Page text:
New in Toronto Real Estate: Aqualina Bayside Condos
Aqualina Bayside is just a portion of a much greater development beginning to take shape on Toronto's waterfront, near Queens Quay and Lower Sherbourne. These condos, which will go on sale in the fall, mark the first residential phase of what will essentially be a pre-packaged neighbourhood. The $1.1 billion project will include about 1,900 condos and affordable rentals, as well as offices, retail and other commercial pursuits. Developers Tridel and Hine also say they're going to include greenspace and other open communal spaces wherever possible.
While the expected completion date for these units is sometime in 2016, it'll likely take about a decade for the whole development to take shape. Aside from the size of the Bayside projectâthey say it'll span two million square feetâand its mixed-use nature, many of the details have yet to see the light. However, you can watch this weird imagination-land video, complete with inspiring music where it feels like you're flying around in an adobe after effects dreamworld, here.
Address: 200 Queens Quay E.
Total number of units: 363
Types of units: Range from one-bedroom to three-bedroom.
Unit sizes (in square feet): 560 to 2,100.
Ceiling heights: N/A
Starting prices for available units: low $300,000s
Developer: Tridel and Hines
Amenities/building features: Rooftop with gardens, open spaces, "the fastest internet in the city"
As it stands, this stretch of the waterfront is still rather empty and under-used. It has sort of a barren wasteland feel to it, so it's technically a good thing that some life will be infused into the area. It'll be an especially good thing if the units actually turn out to be family-oriented and affordable, as the developers say. If they do this right, it could be a project after Jane Jacobs' own heart. Could be.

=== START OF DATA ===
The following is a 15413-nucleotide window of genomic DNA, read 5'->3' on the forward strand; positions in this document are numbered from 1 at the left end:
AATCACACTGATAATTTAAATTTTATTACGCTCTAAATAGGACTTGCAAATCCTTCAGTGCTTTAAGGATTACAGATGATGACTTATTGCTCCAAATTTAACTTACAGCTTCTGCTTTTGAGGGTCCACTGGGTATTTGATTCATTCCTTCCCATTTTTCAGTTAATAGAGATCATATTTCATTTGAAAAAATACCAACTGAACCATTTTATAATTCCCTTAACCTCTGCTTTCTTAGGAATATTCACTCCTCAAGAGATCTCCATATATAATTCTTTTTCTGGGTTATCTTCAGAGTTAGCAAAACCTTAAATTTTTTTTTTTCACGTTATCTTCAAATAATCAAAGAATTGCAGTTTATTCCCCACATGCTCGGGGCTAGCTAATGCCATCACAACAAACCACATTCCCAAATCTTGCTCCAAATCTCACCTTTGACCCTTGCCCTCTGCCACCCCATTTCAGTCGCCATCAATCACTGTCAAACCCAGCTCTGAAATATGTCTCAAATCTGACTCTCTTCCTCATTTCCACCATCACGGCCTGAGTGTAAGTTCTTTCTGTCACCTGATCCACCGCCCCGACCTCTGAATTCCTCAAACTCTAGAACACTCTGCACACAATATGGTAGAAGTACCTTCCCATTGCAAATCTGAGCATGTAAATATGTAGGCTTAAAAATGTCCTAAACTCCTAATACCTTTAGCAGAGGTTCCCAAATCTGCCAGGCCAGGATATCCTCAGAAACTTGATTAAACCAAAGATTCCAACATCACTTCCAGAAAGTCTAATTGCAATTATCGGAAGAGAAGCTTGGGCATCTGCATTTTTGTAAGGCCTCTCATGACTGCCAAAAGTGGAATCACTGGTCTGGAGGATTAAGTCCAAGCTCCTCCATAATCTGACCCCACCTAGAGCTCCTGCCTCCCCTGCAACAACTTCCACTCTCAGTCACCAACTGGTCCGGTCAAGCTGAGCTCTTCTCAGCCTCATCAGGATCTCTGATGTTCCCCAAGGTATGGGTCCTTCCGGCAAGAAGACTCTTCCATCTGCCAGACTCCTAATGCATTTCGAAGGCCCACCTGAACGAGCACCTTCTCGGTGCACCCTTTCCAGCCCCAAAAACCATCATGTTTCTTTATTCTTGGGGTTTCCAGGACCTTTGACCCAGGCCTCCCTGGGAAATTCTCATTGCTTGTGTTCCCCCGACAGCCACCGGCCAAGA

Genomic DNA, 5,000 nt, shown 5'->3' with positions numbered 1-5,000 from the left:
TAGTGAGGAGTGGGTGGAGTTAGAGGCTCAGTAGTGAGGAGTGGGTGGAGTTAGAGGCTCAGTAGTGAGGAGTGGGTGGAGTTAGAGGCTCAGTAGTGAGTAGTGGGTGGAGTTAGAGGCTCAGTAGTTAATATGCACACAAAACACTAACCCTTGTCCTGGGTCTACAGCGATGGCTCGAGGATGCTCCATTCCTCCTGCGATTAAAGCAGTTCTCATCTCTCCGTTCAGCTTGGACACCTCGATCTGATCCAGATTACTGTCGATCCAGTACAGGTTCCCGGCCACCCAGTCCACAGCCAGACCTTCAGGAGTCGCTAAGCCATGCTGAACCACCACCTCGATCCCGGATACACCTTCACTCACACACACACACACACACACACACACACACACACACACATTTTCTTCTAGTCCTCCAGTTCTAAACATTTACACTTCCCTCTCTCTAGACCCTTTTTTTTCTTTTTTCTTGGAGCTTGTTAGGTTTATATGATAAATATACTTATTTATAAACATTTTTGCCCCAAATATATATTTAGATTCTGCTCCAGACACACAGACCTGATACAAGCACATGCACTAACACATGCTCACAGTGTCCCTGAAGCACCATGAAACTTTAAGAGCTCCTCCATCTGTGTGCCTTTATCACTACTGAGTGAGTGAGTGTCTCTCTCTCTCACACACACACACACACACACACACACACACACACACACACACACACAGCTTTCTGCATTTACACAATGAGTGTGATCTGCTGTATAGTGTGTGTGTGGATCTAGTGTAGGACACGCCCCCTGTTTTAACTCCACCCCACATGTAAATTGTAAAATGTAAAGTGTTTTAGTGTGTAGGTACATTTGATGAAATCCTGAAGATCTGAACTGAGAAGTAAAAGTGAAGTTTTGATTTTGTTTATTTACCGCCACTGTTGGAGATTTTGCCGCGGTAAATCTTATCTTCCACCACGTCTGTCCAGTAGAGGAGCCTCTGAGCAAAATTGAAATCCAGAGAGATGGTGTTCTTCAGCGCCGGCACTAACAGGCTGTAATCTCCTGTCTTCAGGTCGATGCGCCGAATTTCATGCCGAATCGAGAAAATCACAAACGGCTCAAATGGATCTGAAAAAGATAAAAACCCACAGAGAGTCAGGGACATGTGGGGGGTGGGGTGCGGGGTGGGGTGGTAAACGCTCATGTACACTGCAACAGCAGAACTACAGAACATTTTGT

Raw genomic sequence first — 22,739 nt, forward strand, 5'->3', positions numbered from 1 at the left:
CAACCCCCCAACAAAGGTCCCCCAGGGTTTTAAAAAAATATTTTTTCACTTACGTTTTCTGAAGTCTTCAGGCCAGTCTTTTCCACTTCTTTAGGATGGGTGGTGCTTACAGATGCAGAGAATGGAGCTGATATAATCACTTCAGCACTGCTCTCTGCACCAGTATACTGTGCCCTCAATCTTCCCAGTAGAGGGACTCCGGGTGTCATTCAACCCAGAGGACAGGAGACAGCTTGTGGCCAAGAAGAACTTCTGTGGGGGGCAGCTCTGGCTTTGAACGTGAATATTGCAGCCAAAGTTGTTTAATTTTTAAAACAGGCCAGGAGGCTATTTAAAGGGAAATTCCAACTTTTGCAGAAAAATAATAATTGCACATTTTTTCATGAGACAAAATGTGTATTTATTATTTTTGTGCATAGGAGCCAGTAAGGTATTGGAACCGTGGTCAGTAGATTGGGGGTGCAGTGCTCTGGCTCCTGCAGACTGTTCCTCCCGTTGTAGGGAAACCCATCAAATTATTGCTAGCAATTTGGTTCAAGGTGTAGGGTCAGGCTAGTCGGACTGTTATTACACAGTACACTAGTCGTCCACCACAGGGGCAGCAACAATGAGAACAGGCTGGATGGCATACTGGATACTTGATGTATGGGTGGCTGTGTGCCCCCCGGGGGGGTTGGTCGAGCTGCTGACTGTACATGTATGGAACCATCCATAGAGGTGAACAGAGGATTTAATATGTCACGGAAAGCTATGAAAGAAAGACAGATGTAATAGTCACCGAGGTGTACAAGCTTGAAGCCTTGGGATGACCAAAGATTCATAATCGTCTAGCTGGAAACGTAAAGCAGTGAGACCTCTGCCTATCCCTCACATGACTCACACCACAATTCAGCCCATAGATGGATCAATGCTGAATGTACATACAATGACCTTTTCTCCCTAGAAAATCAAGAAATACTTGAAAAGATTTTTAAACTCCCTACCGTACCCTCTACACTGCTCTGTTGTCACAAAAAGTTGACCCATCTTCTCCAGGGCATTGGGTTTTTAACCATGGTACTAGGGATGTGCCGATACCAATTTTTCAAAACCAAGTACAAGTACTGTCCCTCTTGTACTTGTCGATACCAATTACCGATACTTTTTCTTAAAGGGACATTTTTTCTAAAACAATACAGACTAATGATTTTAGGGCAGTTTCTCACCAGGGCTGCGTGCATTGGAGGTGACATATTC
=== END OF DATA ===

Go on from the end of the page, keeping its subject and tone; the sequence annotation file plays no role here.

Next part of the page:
Though it sounds a little too good to be true, the concept is off to a good start. George Brown's waterfront campus is right next door, and Corus Entertainment is next to that on the other side. The first floor of the George Brown campus is open to the public, trying to inspire a neighbourhood feel. The school is thinking of expanding its waterfront campus, too, which would bring more life to the area.
While renderings of specific units have yet to be released, they're sure to have stunning views, and it sounds like green space will be top of mind within the development.
Because this whole stretch is being built all at once, and by the same developers, Bayside has the potential to come out the other side looking like a cookie cutter project. Forcing the existence of an entire neighbourhood will likely yield less-than-natural results, and the final outcome may take on some of the atmosphere Liberty Village is often criticized for: people coming home to their condos and hermitting, without much neighbourhood fun going on.
Many of the buildings will have the same feel. Developers say the project will be "defined by a series of distinctive prismatic cubes made of glass and steel, featuring facades accented by angled fenestration." Hmm. I'm not too sure about the warmth/visual appeal of this.
The other drawback here is transit. Those who live and work at Bayside will be relegated to taking the bus for the foreseeable future, as funding for the East Bayfront LRT is still a thing of smoke and mirrors.
This project could either be very, very good, or very, very bad. On the one hand, you have a thriving, diverse area right along the water, with lower-income families, busnesses and higher-end condos all swimming along in harmony. On the other you have a cold, isolated series of "units."
What do you think? Can this project work as well as developers say it will?
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